United States District Court, E.D. Wisconsin
DECISION AND ORDER GRANTING PLAINTIFF'S MOTION
FOR LEAVE TO PROCEED WITHOUT PREPAYMENT OF THE FILING FEE
(DKT. NO. 9), ALLOWING THE PLAINTIFF TO FILE AN AMENDED
COMPLAINT, SCREENING THE AMENDED COMPLAINT (DKT. NO. 15),
DENYING AS MOOT THE SECOND MOTION TO PROCEED WITHOUT
PREPAYING THE FILNG FEE (DKT. NO. 16)
PAMELA PEPPER UNITED STATES DISTRICT JUDGE
Prison Litigation Reform Act (PLRA) applies to this case
because the plaintiff was incarcerated when he filed his
complaint. 28 U.S.C. §1915. Under that law, the court
must screen the plaintiff's complaint to determine
whether the plaintiff states claims with which he may
proceed. In addition to filing a complaint, the plaintiff
filed a motion for leave to proceed without prepayment of the
filing fee. Dkt. No. 9. This decision will screen the
plaintiff's amended complaint and resolve the
Motion for Leave to Proceed without Prepayment of the Filing
Fee (Dkt. Nos. 9, 16)
PLRA provides that a court may allow an incarcerated
plaintiff to proceed with his lawsuit without prepaying the
case filing fee, as long as he meets certain conditions. One
of those conditions is that the plaintiff must pay an initial
partial filing fee. 28 U.S.C. §1915(b).
19, 2017, the court ordered the plaintiff to pay an initial
partial filing fee of $18.70. Dkt. No. 11. The court received
$19.00 from the plaintiff on August 8, 2017. Accordingly, the
court will grant the plaintiff's motion to proceed
without prepayment of the filing fee. The court will order
the plaintiff to pay the remainder of the filing fee over
time in the manner explained at the end of this decision.
plaintiff also has filed a second motion for leave to proceed
without paying the filing fee. Dkt. No. 16. The court will
deny this motion as moot, because the court has granted his
Screening the Plaintiff's Complaint
requires the court to screen complaints brought by prisoners
seeking relief against a governmental entity or officer or
employee of a governmental entity. 28 U.S.C. §1915A(a).
The court must dismiss a complaint if the plaintiff raises
claims that are legally “frivolous or malicious,
” that fail to state a claim upon which relief may be
granted, or that seek monetary relief from a defendant who is
immune from such relief. 28 U.S.C. §1915A(b).
state a claim, a complaint must contain sufficient factual
matter, accepted as true, “that is plausible on its
face.” Ashcroft v. Iqbal, 556 U.S. 662, 678
(2009) (quoting Bell Atlantic Corp. v. Twombly, 550
U.S. 544, 570 (2007)). “A claim has facial plausibility
when the plaintiff pleads factual content that allows a court
to draw the reasonable inference that the defendant is liable
for the misconduct alleged.” Id. (citing
Twombly, 550 U.S. at 556).
proceed on a claim that his civil rights were violated under
42 U.S.C. §1983, a plaintiff must allege that: 1) he was
deprived of a right secured by the Constitution or laws of
the United States; and 2) the defendant was acting under
color of state law. Buchanan-Moore v. Cty. of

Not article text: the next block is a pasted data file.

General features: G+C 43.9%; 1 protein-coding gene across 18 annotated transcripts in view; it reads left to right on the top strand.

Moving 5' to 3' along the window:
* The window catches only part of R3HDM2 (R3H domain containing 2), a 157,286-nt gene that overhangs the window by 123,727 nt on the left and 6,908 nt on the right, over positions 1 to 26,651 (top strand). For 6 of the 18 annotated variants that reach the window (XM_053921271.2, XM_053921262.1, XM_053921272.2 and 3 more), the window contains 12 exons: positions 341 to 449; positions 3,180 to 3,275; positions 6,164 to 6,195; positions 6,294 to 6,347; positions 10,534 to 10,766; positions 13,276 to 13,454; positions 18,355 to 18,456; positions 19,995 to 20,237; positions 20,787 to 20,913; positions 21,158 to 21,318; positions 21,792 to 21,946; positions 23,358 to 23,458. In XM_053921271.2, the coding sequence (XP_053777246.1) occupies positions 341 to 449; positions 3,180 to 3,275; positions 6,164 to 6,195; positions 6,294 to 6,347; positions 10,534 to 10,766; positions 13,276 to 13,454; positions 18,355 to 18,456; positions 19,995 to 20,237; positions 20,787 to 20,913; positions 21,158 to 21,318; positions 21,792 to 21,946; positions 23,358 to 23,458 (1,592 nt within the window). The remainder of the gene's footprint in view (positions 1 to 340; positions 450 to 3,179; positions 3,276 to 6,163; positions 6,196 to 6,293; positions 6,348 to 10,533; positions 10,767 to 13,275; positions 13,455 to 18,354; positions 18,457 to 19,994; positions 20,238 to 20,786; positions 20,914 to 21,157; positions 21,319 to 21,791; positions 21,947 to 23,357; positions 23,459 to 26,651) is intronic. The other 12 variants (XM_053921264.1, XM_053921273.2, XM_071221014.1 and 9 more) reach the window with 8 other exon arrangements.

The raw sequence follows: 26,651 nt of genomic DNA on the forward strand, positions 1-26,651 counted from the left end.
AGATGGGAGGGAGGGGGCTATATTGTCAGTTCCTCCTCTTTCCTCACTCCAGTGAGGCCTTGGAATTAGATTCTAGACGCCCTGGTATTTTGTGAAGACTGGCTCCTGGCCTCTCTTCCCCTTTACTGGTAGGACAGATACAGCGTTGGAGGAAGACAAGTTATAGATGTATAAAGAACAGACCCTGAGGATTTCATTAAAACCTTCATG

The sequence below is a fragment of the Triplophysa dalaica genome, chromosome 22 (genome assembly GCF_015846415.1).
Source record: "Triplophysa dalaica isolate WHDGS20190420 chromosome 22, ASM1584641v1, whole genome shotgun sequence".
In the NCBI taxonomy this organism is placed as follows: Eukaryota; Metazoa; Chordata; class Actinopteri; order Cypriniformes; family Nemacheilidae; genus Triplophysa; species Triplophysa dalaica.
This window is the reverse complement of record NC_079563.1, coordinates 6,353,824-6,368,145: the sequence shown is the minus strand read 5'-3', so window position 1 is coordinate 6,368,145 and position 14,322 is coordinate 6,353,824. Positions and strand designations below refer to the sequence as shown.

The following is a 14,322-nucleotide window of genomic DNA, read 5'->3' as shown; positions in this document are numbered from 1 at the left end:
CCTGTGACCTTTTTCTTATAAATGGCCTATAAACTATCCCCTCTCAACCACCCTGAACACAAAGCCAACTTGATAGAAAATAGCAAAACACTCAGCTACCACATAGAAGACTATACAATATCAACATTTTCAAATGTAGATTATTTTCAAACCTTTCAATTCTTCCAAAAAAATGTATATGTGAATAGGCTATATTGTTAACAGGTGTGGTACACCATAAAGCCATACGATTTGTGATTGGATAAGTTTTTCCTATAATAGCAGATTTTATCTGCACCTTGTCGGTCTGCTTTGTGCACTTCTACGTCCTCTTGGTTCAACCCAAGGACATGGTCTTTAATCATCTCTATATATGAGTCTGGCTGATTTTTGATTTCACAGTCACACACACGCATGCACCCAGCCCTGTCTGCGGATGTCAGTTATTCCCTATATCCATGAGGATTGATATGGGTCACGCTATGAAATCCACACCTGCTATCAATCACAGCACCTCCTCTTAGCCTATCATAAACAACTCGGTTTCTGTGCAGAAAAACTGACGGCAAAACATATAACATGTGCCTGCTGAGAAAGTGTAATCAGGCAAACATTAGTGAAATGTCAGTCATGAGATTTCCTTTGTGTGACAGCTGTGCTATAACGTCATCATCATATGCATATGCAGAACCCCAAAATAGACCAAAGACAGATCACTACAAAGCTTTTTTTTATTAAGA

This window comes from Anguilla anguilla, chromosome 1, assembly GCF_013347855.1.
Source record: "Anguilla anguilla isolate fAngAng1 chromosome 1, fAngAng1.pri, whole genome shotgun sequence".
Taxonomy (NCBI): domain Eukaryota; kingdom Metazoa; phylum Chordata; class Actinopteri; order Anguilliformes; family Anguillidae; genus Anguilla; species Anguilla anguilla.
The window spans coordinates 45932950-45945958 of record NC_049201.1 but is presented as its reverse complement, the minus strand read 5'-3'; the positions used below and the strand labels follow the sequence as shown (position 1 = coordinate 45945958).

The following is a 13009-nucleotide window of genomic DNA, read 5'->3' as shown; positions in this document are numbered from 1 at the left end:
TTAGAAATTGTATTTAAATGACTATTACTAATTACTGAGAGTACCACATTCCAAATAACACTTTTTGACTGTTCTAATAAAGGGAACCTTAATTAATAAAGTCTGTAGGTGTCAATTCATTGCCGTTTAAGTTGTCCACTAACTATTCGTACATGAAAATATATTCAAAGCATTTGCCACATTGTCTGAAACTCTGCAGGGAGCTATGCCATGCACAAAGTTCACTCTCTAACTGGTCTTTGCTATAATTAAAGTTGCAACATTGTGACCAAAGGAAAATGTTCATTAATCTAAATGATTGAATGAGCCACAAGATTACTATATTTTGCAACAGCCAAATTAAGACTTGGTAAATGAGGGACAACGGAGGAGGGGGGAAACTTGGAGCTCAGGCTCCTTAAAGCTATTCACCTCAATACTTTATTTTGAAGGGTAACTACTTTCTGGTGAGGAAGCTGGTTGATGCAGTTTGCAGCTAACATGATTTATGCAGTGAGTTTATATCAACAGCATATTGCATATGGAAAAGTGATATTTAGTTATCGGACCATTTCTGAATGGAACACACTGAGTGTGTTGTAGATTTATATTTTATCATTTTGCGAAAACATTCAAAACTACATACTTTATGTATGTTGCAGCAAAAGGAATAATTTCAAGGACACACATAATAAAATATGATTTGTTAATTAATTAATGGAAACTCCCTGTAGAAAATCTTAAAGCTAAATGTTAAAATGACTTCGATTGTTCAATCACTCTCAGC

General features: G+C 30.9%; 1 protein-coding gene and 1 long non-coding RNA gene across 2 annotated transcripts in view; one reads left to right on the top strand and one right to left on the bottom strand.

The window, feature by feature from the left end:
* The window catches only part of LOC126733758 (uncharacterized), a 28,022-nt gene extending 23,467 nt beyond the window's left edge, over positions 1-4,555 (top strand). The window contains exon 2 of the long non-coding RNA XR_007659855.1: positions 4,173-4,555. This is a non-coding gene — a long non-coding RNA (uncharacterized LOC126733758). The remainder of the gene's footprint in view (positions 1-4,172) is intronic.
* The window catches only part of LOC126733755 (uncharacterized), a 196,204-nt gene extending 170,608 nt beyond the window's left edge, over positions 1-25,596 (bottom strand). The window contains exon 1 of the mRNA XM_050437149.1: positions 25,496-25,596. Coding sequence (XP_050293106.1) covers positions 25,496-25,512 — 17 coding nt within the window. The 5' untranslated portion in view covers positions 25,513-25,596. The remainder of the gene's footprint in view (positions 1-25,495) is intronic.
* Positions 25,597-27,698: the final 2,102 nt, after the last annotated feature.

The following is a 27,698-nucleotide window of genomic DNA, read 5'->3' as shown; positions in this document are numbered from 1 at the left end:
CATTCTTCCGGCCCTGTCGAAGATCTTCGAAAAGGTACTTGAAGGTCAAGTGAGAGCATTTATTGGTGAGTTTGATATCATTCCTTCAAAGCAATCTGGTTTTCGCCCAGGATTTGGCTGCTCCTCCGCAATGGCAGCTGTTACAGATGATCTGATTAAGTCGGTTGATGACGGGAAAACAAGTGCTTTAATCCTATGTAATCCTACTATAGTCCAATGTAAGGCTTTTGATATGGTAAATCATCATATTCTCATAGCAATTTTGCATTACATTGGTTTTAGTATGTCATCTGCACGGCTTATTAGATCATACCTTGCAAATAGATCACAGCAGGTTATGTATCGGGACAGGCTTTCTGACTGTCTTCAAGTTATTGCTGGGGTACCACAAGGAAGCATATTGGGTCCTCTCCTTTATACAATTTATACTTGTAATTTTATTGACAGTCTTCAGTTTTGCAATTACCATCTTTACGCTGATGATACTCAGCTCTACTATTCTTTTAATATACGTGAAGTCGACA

Milwaukee, 570 F.3d 824, 827 (7th Cir. 2009) (citing
Kramer v. Vill. of N. Fond du Lac, 384 F.3d 856, 861
(7th Cir. 2004)); see also Gomez v. Toledo, 446 U.S.
635, 640 (1980). The court gives a pro se
plaintiff's allegations, “however inartfully
pleaded, ” a liberal construction. See Erickson v.
Pardus, 551 U.S. 89, 94 (2007) (quoting Estelle v.
Gamble, 429 U.S. 97, 106 (1976)).
The Plaintiff's Allegations
plaintiff filed his original complaint on May 30, 2017. Dkt.
No. 1. On May 3, 2018, he filed a notice of proposed amended
complaint. Dkt. No. 13. He asked the court not to screen the
original complaint. Id. On May 23, 2018, the court
received the plaintiff's proposed amended complaint. Dkt.
No. 15. Because the court had not yet entered an order
screening the original complaint, the court will allow the
plaintiff to file the amended complaint. The amended
complaint will act as the operative complaint in the case,
and the court will screen that complaint.
plaintiff asserts that for the past ten years, he's
suffered from chronic shoulder pain that results from an old
injury. Dkt. No. 15 at 1. On October 14, 2016, the plaintiff
transferred to Waupun Correctional Institution (WCI).
Id. at 2. Two days later, he submitted a health
services request (HSR) complaining that he was unable to
sleep because of severe pain in his left shoulder.
Id. Four days later-on October 20, 2016-Nurse Larson
examined the plaintiff based on his complaint. He asked
Larson if she could give him a lower bunk bed restriction-he
was having trouble climbing onto the top bunk, and this was
causing more severe pain. Id. Larson refused.
three weeks later, on November 19, 2016, the plaintiff wrote
another HSR to the health services unit (HSU). This time, he
complained about the delay in getting an MRI, which he
asserts that he was supposed to get “awhile ago.”
Id. He told the HSU that his pain was unbearable,
that the Tylenol and Naproxen were “inefficient”
or “ineffective, ” that climbing into the top
bunk was a “chore, ” and that he could barely
lift a cup at times. He asked the HSU to speed up the
next day, defendant Jane Doe #2 (a member of the HSU staff)
told the plaintiff that he had an MRI scheduled for the next
month, “sooner date await.” Id. The
plaintiff asserts that this prolonged his pain for no
reason-he should have been evaluated and treated right away.
or so later, on December 12, 2016, the HSU nursing staff saw
the plaintiff. Id. But they didn't offer him any
medication for the pain. Later that day, defendant Block, a
registered nurse, saw the plaintiff. Id. He asked
Block for a lower bunk restriction, and explained why he
needed it. Id. Block denied the request and just
gave him a sling. Id. at 3. Block also denied him